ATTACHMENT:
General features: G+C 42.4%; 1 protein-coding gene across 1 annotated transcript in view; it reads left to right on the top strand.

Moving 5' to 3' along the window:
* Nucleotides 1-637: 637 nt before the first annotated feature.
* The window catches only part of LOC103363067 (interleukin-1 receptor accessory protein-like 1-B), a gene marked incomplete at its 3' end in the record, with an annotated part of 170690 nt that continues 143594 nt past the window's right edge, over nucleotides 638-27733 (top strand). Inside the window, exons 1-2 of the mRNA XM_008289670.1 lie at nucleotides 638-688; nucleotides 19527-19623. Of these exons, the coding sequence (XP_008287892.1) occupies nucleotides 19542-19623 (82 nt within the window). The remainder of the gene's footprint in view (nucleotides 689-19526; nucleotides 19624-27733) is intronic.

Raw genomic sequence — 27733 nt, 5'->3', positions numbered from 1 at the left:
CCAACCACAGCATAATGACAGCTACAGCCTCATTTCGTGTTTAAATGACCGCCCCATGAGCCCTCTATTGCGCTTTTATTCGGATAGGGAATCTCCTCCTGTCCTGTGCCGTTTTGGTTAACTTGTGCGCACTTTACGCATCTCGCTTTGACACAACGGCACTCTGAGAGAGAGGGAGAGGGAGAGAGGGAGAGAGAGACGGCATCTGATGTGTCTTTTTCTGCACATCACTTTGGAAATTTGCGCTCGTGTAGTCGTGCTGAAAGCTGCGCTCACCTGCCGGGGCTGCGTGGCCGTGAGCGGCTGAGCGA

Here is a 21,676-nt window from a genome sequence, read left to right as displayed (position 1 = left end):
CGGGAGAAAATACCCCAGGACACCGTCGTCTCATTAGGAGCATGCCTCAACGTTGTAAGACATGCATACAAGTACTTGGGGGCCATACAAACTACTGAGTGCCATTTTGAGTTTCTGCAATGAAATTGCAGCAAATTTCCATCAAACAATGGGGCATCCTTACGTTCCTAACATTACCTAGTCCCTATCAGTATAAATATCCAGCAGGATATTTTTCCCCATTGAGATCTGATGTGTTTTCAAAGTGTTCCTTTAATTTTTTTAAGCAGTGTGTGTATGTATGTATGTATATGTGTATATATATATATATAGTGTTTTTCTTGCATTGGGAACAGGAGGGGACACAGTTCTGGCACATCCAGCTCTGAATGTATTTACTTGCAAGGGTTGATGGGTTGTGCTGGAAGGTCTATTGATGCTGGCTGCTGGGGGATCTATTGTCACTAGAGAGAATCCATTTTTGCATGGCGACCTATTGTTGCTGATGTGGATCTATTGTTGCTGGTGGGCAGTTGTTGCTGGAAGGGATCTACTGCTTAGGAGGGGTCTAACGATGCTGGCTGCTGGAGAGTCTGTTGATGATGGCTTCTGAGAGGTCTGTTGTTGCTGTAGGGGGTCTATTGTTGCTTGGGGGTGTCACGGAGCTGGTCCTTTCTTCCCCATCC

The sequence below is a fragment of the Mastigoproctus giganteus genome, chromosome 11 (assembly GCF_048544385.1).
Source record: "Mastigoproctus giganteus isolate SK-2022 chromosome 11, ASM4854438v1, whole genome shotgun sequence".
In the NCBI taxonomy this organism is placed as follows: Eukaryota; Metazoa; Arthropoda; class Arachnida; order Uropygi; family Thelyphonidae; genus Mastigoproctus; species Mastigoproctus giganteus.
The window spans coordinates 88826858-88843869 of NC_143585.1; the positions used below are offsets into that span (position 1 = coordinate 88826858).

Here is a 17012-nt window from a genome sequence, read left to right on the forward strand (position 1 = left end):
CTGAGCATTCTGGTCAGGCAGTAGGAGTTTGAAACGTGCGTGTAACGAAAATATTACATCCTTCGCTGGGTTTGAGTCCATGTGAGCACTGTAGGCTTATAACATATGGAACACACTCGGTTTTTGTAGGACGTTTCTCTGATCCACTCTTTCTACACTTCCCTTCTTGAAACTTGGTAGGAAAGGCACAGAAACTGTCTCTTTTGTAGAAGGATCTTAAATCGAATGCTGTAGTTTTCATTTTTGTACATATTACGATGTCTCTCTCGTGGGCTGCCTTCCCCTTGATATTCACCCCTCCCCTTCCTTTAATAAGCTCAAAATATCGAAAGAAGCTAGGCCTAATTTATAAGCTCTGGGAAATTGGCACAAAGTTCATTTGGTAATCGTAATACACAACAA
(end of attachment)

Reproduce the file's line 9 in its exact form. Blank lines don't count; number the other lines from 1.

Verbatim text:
The sequence below is a fragment of the Mastigoproctus giganteus genome, chromosome 11 (assembly GCF_048544385.1).